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Dare We Say "Eradication"?

Dare We Say "Eradication"?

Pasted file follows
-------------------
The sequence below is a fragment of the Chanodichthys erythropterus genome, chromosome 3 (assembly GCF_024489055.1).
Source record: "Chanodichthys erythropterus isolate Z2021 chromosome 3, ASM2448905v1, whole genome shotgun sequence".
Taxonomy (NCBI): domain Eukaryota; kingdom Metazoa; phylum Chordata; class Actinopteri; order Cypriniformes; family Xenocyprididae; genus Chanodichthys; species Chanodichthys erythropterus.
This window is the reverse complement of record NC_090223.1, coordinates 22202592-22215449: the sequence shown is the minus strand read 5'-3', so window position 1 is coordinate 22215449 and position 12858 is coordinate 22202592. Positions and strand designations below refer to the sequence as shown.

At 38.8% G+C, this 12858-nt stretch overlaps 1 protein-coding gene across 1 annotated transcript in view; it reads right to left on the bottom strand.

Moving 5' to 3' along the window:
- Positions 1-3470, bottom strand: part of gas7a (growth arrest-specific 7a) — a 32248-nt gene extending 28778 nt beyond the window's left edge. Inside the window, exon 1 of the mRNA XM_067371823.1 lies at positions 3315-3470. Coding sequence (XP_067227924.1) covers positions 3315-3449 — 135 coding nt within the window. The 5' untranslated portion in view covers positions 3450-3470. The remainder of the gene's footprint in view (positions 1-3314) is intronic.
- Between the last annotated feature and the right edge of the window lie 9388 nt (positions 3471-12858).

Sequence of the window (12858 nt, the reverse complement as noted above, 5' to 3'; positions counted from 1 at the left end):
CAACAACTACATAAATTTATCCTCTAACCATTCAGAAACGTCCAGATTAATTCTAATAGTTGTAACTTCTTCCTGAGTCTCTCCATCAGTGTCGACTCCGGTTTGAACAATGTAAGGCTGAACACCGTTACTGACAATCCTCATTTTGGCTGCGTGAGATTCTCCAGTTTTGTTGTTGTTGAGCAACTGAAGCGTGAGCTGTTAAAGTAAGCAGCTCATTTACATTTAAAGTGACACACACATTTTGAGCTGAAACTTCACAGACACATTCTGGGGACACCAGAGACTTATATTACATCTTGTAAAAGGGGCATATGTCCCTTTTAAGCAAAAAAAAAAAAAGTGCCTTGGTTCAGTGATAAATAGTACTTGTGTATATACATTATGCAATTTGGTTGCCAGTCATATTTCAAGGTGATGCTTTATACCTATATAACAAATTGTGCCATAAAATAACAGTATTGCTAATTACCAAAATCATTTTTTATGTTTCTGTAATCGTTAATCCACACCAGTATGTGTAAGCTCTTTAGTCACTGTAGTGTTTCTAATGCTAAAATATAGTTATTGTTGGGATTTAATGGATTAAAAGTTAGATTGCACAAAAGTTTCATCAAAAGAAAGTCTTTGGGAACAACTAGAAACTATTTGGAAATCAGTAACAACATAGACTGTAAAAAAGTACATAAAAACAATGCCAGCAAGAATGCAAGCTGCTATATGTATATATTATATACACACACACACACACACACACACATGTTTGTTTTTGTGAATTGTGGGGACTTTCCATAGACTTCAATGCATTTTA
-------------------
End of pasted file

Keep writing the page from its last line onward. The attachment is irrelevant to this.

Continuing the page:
Back in the dog days of summer and long since overshadowed by news of avian flu, an article about HIV in The Lancet cautiously used the word eradication. The claim was not that eradication had been achieved. Rather, the article discussed a proof-of-concept experiment that looked for at least some sort of positive result to encourage a larger investigation. The hypothesis started with the observation that valproic acid, a common drug called Depakote, blocked an enzyme that was important for maintaining resting memory T cells in their dormant state. HIV's persistence in these resting cells is the primary cause for our inability to eliminate the virus with combination therapy. Investigators wanted to see if they could 'awaken' these cells with valproic acid and cause their destruction with treatment. They took four patients whose disease was already fully suppressed by medication, intensified their regimens with Fuzeon for four to six weeks, added valproic acid for the next three months, and then measured the amount of HIV-infected resting T cells. In three of the patients the HIV-infected cells declined by an average of 75%. Was HIV eradicated? No. But it sure was nice to know that folks are still working on it. There are three main reasons HIV persists in patients with fully suppressed viral loads: (1) There is still low-grade replication when virus is undetectable. (2) Some cells that are infected with HIV turn over slowly. These include the resting memory T cells but also resting monocytes/macrophages and follicular dendritic cells in the center of lymph nodes. Our anti-HIV medications block replication of HIV in activated cells, not dormant cells that are just sitting there with HIV integrated into their nuclei. Activated T cells live about 1.6 days, and thus viral loads can drop over 90% in the first two weeks of treatment. But the resting memory T cells have a half-life of 44 months. This means it would take over 60 years of suppression on combination therapy before that population completely turned over. And if low-grade replication is still occurring, then some resting memory T cells may continually be reinfected. (3) HIV hides in sanctuaries, especially the brain, testes, and retina. These areas are harder to reach with antivirals. Various strategies have been tried and continue to be developed with new drugs and in different combinations: ' Intensifying combination therapy by adding a fourth or fifth antiviral can further reduce the low-grade viral replication in people already suppressed to below 50. We see this in studies showing fewer viral blips in those on extra medications. It also appears that the resting cells are not reinfected as much when they turn over in the face of intensified therapy. ''Stimulation of the resting cells can cause them to activate. This causes the integrated HIV to replicate and thus become susceptible to treatment. IL-2, IL-7, and interferon-gamma are some of these stimulators. The downside of these is side effects ranging from barely tolerable to life-threatening. There are also concerns about overwhelming HIV reproduction reinfecting sanctuary sites or producing resistance. ''Boosting the immune response to HIV using therapeutic vaccines or strategic therapy interruptions may help. So far, no vaccine has made it past a phase III trial, and the results of STIs are disappointing. What probably will be done is a mixture of all three approaches with combinations of drugs from each area. For example, IL-2, IL-7, and interferon-gamma each stimulate different resting cells and cause different viral isolates to appear. Eradication strategies are not for the weak of heart, nor should they be created ad lib by individual doctors. Eradication may be a charged word, but we need to charge ahead. Bowers is board-certified in family practice and is a senior partner with Pacific Oaks Medical Group, one of the nation's largest practices devoted to HIV care.

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